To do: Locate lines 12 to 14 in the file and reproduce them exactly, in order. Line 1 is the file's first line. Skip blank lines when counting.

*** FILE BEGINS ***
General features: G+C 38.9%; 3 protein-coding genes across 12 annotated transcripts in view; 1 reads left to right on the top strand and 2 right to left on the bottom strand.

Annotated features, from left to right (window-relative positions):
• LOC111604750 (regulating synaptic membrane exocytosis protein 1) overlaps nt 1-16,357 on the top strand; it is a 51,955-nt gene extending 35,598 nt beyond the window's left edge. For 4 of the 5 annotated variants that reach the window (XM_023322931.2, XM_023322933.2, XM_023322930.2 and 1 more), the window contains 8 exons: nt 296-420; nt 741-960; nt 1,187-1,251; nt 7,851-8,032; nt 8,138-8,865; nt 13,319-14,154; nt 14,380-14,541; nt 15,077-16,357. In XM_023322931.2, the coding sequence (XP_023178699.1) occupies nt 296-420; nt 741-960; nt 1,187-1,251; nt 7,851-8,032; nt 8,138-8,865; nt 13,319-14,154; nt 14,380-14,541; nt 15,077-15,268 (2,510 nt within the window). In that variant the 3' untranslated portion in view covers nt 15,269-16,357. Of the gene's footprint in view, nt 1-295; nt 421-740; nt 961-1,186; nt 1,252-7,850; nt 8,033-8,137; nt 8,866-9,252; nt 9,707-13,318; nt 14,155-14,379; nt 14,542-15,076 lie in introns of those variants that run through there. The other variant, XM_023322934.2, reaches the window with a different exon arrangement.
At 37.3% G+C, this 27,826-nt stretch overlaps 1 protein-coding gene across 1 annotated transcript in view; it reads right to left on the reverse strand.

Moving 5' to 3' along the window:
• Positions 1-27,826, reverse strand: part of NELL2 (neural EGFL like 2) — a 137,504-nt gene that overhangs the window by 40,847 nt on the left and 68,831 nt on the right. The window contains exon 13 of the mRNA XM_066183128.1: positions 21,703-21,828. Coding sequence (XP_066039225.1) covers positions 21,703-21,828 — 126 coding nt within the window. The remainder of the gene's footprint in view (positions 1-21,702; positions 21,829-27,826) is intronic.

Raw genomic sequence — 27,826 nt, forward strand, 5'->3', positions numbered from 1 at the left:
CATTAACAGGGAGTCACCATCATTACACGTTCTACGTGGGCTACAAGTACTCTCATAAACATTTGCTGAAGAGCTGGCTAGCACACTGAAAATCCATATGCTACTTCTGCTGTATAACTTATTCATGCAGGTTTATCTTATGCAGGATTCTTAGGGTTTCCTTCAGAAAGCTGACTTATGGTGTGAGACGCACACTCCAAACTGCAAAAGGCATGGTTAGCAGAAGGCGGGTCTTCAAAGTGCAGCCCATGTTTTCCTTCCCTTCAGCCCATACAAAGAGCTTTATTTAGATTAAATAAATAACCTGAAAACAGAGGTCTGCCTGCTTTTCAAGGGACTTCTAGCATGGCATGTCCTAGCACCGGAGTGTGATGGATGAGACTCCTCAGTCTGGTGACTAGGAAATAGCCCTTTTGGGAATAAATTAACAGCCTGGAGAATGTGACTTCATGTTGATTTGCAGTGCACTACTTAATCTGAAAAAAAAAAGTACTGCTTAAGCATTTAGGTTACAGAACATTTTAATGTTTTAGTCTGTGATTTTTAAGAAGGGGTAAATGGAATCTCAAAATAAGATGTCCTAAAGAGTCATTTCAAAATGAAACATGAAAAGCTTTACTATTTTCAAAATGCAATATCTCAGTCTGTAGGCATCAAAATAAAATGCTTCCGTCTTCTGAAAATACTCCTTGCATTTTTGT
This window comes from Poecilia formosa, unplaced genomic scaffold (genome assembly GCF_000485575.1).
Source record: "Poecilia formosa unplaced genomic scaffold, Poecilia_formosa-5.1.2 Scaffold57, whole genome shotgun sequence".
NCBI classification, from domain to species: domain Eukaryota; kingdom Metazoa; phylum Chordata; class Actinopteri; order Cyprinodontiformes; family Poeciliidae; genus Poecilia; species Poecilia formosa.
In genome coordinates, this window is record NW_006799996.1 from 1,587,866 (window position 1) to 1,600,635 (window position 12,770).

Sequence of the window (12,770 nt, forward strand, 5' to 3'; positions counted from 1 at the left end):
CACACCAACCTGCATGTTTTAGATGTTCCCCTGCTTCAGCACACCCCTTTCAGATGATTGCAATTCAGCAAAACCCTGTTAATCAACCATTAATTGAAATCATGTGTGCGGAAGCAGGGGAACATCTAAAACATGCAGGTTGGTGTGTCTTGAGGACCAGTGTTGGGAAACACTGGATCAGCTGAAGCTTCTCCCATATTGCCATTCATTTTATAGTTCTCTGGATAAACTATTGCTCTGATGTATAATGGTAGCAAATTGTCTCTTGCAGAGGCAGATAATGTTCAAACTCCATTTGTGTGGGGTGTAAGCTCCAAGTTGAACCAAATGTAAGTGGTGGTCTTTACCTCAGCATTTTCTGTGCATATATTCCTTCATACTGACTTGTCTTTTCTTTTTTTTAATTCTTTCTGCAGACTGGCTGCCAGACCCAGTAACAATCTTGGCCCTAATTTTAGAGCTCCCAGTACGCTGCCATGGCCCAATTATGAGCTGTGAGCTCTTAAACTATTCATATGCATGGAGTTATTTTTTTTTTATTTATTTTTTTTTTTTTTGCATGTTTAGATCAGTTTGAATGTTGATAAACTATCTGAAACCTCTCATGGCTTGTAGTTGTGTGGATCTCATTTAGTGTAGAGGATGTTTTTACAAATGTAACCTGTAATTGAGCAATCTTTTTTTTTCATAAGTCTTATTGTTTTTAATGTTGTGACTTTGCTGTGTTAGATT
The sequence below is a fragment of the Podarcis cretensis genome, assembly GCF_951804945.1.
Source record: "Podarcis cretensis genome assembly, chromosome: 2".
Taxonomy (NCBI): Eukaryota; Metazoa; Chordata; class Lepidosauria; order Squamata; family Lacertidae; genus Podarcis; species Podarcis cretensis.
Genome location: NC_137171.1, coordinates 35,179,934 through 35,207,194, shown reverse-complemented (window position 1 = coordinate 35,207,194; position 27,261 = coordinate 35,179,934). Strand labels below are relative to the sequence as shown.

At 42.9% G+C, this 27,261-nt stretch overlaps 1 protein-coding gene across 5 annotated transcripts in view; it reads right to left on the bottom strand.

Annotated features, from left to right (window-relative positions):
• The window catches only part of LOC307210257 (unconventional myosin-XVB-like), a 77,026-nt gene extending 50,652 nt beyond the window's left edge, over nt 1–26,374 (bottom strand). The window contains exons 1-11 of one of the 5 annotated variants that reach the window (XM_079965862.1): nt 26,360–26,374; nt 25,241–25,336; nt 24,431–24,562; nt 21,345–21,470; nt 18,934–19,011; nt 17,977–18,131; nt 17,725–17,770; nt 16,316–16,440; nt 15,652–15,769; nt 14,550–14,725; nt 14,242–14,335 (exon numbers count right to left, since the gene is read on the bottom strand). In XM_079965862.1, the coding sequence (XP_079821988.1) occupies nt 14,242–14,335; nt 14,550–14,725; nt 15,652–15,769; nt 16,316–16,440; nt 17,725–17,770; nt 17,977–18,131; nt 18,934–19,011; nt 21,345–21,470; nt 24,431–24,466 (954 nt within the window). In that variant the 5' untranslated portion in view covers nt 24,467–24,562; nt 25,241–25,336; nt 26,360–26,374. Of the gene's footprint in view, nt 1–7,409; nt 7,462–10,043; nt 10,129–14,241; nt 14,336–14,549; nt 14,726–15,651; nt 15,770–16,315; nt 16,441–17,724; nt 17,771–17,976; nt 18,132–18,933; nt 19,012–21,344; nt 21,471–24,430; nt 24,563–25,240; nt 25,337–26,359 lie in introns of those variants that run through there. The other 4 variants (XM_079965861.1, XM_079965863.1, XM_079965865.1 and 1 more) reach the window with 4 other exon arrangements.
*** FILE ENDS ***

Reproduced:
In genome coordinates, this window is record NW_006799996.1 from 1,587,866 (window position 1) to 1,600,635 (window position 12,770).

Sequence of the window (12,770 nt, forward strand, 5' to 3'; positions counted from 1 at the left end):
CACACCAACCTGCATGTTTTAGATGTTCCCCTGCTTCAGCACACCCCTTTCAGATGATTGCAATTCAGCAAAACCCTGTTAATCAACCATTAATTGAAATCATGTGTGCGGAAGCAGGGGAACATCTAAAACATGCAGGTTGGTGTGTCTTGAGGACCAGTGTTGGGAAACACTGGATCAGCTGAAGCTTCTCCCATATTGCCATTCATTTTATAGTTCTCTGGATAAACTATTGCTCTGATGTATAATGGTAGCAAATTGTCTCTTGCAGAGGCAGATAATGTTCAAACTCCATTTGTGTGGGGTGTAAGCTCCAAGTTGAACCAAATGTAAGTGGTGGTCTTTACCTCAGCATTTTCTGTGCATATATTCCTTCATACTGACTTGTCTTTTCTTTTTTTTAATTCTTTCTGCAGACTGGCTGCCAGACCCAGTAACAATCTTGGCCCTAATTTTAGAGCTCCCAGTACGCTGCCATGGCCCAATTATGAGCTGTGAGCTCTTAAACTATTCATATGCATGGAGTTATTTTTTTTTTATTTATTTTTTTTTTTTTTGCATGTTTAGATCAGTTTGAATGTTGATAAACTATCTGAAACCTCTCATGGCTTGTAGTTGTGTGGATCTCATTTAGTGTAGAGGATGTTTTTACAAATGTAACCTGTAATTGAGCAATCTTTTTTTTTCATAAGTCTTATTGTTTTTAATGTTGTGACTTTGCTGTGTTAGATT